Load shedding. Sounds like a big word. Like something from an engineering book you are unlikely to understand. But in simple laymen’s words it is: blackout. No electricity. Electricity company sheds the load off of the electricity grid. And how do they do that? It’s very simple – they shut off electricity to parts of the city. Such is life in Nepal. You know that talk about the right to basic infrastructure that’s often given in the West? Yeah, you can forget about that in Nepal. Here, the first thing you ought to do is buy some candles. Always, always have candles in the house. And matches. Or a lighter. Otherwise candles really don’t make any sense, now do they? Notice that candles will be your last resort when other lights fail to light-up your world. After that, stock up your house with a whole bunch of light-producing devices, either electrically charged or run by batteries. Always keep them charged. Keep your cellphone charged. Given it has a flash-light. If it doesn’t, buy a new cellphone that does. Your house should also have a big battery, popularly referred to as the inverter. This bad boy gets charged when there is electricity, and then happily provides you light when the electricity company decides to shed the load in your neighbourhood. Useful little things. Sometimes there is so much load shedding during the day that the inverter doesn’t get a chance to charge fully and dies on you just as you shampooed your hair and soaped your body. As you scramble for water and towel in the dark, think about installing solar panels on the roof, or a diesel generator. I’d never go for the generator as it is ruining the environment tremendously and adding to already unbelievable amount of pollution in Kathmandu. Be green, people.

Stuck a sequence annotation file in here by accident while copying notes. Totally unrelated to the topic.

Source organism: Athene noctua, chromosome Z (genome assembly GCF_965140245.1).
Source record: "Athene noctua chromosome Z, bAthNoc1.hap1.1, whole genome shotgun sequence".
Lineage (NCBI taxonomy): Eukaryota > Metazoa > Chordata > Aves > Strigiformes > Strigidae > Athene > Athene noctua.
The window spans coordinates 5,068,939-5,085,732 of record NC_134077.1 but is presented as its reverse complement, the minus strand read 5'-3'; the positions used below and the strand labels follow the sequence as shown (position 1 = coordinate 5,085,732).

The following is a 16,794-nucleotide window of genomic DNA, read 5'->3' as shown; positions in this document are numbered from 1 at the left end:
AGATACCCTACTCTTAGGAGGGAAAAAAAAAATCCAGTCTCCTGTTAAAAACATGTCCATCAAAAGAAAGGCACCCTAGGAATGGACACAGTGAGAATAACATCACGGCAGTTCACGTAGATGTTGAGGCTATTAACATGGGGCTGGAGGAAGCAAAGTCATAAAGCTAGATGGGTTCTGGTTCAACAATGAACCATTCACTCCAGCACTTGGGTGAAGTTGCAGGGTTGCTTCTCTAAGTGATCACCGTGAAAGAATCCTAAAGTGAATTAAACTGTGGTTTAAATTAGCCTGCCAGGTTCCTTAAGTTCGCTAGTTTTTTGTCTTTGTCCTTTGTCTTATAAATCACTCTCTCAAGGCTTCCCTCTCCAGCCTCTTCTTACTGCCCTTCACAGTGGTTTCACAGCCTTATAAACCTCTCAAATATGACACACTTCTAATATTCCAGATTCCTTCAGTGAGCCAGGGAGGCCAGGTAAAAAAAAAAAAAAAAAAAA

Maybe you’re wondering how I live my life without electricity. Or maybe you’re not wondering about it at all. I’ll tell you anyways.
First and foremost, I take many a romantic shower. Yes, I shower in the candlelight almost every night. And it would be romantic if it wasn’t a bit sad, actually. Also, not a good time to shave legs. I savour every minute at work. There is a generator that keeps the heat from the AC running, that charges my cellphone and powers the router for WiFi. Work seems like heaven. I read a lot. Also, I stare in the wall a lot. And play Candy Crush. There is nothing else to do when there is no light at home. At some point I give up and go to bed embarrassingly early, like 8:30 pm. I’ve learned to walk around the house in the dark. I feel like I am turning in a cat. You know, because they can see really well in the dark.
Sometimes I stay up really late just to plug in my laptop to charge when the electricity comes. When I say really late, I mean like 11pm. What? In Nepal, that’s really late. Sometimes I choose to live life without modern technologies. Until the weekend that is, when I am at home and can charge devices whenever the electricity comes. You see, this is the thing. Most of the time the electricity is gone in the morning, when you would reasonably want to wash your hair and dry it, or maybe make a toast. Then it comes back when you’re at work. Once you’re back from work the electricity is gone again. No reheating your dinner in the microwave, but hey, you get to be all romantic in the bathroom. So really, unless your office has a generator, you pretty much spend the whole day without electricity. As daunting as it may sound, it’s actually not that bad. One somehow gets used to it fairly quickly. Or maybe I’m just saying it to make myself feel better.